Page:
President Obama says Guantánamo Bay must be closed. So how did an anonymous naval base become the world's most notorious prison?
Required reading: Guantanamo Bay
The US President Barack Obama said last week that he will try, once again, to close Guantanamo Bay. He originally promised to close the controversial prison camp – created after September 11 to house prisoners of the “war on terror” – on the first full day of his first term. But congress frustrated his plans and today Guantanamo detains 166 inmates and 100 of those are on a hunger strike. So, is the saga of Guantanamo Bay finally about to end?
• In early September 2001, Guantanamo Bay was a naval base at the southeastern tip of Cuba. Turn to The Least Worst Place: How Guantanamo Became the World’s Most Notorious Prison, (OUP, Dh126), by Karen Greenberg to learn how in the months that followed, it was transformed into the prison it is today. Officials, we learn, considered Guam and American Samoa before settling on Guantanamo.
• Today, some of Guantanamo’s inmates have spent more than 11 years at the camp without charge or trial. See Guantánamo: America’s War on Human Rights, (Faber & Faber, Dh46), by the journalist David Rose, who has made multiple visits to the camp to interview inmates, for an overview of how Gitmo was run during the Bush years. Red Cross inspectors said that use of extreme temperatures, sleep deprivation and humiliating acts constituted torture. Such acts have, we’re told, been halted by the Obama administration.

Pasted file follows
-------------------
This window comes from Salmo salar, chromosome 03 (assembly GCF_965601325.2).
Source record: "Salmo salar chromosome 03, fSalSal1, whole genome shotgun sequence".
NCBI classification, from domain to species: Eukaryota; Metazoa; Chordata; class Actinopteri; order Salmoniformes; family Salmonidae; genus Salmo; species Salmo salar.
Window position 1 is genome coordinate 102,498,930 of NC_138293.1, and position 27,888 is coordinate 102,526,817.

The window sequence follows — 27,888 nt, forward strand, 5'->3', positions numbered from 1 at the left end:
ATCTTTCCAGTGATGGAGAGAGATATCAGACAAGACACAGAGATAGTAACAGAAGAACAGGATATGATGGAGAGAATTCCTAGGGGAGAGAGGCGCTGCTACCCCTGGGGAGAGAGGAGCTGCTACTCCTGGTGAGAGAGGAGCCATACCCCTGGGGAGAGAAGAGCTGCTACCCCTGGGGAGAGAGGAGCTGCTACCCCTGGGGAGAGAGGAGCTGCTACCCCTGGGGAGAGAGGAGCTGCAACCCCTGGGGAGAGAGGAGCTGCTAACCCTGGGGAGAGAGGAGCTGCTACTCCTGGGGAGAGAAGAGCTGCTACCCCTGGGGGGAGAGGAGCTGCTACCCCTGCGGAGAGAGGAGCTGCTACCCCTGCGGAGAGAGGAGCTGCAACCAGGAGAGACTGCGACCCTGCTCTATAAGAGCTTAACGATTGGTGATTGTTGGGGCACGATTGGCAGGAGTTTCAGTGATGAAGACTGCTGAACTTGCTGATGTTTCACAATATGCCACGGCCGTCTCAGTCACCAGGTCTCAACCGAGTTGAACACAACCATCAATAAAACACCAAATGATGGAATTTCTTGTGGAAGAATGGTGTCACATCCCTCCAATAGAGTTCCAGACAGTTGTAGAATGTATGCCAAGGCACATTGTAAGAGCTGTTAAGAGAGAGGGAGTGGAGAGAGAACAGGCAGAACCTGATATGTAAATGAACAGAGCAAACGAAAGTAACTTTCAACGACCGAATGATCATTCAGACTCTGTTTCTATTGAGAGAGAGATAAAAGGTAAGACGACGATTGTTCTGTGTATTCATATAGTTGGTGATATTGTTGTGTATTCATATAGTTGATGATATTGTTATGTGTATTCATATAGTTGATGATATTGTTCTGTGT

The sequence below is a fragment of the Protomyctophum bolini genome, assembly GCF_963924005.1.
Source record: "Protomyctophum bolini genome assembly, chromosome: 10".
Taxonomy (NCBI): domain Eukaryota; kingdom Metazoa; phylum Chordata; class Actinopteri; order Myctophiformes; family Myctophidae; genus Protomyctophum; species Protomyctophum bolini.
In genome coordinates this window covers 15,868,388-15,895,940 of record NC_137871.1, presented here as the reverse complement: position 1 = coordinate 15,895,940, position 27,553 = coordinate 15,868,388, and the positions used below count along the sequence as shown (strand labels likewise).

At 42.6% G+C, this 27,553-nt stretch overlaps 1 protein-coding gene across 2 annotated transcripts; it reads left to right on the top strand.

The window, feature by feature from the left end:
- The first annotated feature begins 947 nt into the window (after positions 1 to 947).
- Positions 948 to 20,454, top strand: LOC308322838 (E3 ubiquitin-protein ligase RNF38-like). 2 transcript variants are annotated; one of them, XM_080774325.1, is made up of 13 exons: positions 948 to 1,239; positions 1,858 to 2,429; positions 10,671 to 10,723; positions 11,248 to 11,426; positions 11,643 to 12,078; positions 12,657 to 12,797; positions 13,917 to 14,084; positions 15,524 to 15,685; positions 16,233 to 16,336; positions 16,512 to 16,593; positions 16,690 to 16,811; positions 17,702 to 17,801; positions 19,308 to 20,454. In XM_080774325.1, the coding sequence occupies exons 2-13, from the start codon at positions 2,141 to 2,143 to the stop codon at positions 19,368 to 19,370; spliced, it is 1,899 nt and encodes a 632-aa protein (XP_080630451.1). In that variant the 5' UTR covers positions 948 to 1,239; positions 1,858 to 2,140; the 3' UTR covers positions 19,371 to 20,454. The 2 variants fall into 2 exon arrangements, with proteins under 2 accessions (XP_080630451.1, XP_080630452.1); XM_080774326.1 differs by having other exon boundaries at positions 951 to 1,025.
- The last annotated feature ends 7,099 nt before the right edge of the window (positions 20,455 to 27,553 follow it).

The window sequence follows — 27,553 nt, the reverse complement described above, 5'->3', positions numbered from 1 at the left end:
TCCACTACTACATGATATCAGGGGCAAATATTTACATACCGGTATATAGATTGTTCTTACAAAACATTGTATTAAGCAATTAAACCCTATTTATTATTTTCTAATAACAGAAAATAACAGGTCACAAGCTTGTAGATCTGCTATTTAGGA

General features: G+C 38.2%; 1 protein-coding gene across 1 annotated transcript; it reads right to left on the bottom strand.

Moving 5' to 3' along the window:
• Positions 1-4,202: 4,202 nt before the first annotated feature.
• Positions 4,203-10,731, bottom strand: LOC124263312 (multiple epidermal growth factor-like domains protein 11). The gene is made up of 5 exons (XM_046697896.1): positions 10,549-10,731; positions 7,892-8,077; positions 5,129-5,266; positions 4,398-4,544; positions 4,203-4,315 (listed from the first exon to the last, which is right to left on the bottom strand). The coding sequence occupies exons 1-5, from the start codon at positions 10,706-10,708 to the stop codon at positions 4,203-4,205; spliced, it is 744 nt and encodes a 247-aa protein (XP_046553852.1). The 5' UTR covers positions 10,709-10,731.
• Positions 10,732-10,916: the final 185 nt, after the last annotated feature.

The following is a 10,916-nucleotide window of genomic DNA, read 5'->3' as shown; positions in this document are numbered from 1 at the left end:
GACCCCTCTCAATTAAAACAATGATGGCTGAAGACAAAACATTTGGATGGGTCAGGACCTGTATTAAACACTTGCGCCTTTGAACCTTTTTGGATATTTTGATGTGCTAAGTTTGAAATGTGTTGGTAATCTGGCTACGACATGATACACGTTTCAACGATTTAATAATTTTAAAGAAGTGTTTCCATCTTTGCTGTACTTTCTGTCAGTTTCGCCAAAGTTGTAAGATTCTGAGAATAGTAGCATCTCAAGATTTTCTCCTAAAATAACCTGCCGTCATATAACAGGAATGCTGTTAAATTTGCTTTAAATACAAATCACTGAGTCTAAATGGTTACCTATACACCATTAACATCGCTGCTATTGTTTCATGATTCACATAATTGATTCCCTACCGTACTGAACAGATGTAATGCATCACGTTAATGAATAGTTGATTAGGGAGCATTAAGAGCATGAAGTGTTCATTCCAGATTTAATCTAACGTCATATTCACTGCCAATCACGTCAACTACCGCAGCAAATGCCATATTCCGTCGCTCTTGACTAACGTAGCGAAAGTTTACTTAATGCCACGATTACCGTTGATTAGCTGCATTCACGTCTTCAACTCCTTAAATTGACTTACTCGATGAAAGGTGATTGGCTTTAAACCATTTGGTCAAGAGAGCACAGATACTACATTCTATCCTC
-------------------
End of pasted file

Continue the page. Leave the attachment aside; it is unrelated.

• Perhaps the most powerful accounts of Guantanamo, however, come first-hand from men who have been detained behind its walls. In Enemy Combatant, (Pocket Books, Dh46), the British citizen Moazzam Begg tells how he was arrested in Pakistan – Begg was born in Birmingham to Pakistani parents – and sent to Guantanamo, where no charge was ever brought against him. Begg spent three years in the camp – and was interrogated more than 300 times – before being released without explanation in 2005.
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